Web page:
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|Title:||Enhancing Practice and Achievement in Introductory Programming With a Robot Olympics|
|Keywords:||Terms—Personal Robots;CS1;Introductory Programming;Achievement;Practice;Motivation;Quality|
|Citation:||IEEE Transactions on Education, 58 (4): pp. 249 - 254, (2015)|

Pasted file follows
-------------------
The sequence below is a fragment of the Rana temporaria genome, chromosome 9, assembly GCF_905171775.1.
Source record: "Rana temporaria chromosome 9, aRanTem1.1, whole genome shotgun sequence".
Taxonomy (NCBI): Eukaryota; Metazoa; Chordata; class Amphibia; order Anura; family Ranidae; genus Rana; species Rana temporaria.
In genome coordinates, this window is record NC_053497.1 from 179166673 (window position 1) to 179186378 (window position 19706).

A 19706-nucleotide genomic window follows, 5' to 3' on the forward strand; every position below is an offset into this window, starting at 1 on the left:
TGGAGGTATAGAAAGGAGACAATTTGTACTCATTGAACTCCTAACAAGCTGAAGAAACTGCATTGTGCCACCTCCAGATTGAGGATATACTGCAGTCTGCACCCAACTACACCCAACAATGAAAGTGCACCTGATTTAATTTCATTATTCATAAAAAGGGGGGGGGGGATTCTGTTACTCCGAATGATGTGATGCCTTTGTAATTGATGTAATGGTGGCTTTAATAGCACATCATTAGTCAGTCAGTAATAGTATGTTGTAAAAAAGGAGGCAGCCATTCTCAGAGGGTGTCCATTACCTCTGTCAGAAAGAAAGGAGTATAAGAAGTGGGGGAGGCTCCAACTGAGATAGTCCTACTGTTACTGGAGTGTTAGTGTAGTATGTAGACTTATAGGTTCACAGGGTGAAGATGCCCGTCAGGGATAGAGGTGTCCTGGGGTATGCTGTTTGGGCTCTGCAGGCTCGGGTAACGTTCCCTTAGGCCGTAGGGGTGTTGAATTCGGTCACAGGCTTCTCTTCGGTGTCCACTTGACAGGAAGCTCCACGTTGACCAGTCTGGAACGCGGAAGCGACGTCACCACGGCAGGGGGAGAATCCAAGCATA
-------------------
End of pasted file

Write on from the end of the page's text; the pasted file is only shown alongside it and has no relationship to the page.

|Abstract:||Computer programming is notoriously difficult to learn. To this end, regular practice in the form of application and reflection is an important enabler of student learning. However, educators often find that first-year B.Sc. students do not readily engage in such activities. Providing each student with a programmable robot, however, could be used to facilitate application and reflection since, potentially, robots facilitate engaging learning experiences whilst providing immediate and intuitive feedback. This paper explores whether an introductory course centred upon programming personal robots in preparation for an end-of-course event day—a Robot Olympics—can help students to firstly, engage in programming practice more frequently and secondly, improve the quality of their code. A survey was conducted to examine the students’ programming practice behaviour and students’ final coursework submissions were also reviewed for aspects of program quality. The findings from this cohort were compared to a reference-group from a previous cohort that shared similar learning objectives and entry requirements, yet had focused on web programming as opposed to using robots. The results reveal statistically significant increases in programming practice compared to the reference-group. Furthermore, being enrolled on the course culminating in the Robot Olympics was a significant predictor of two aspects of program quality: functional coherence and sophistication. This suggests that robot-centred courses can promote engagement with, and enhance some aspects of, programming practice.|
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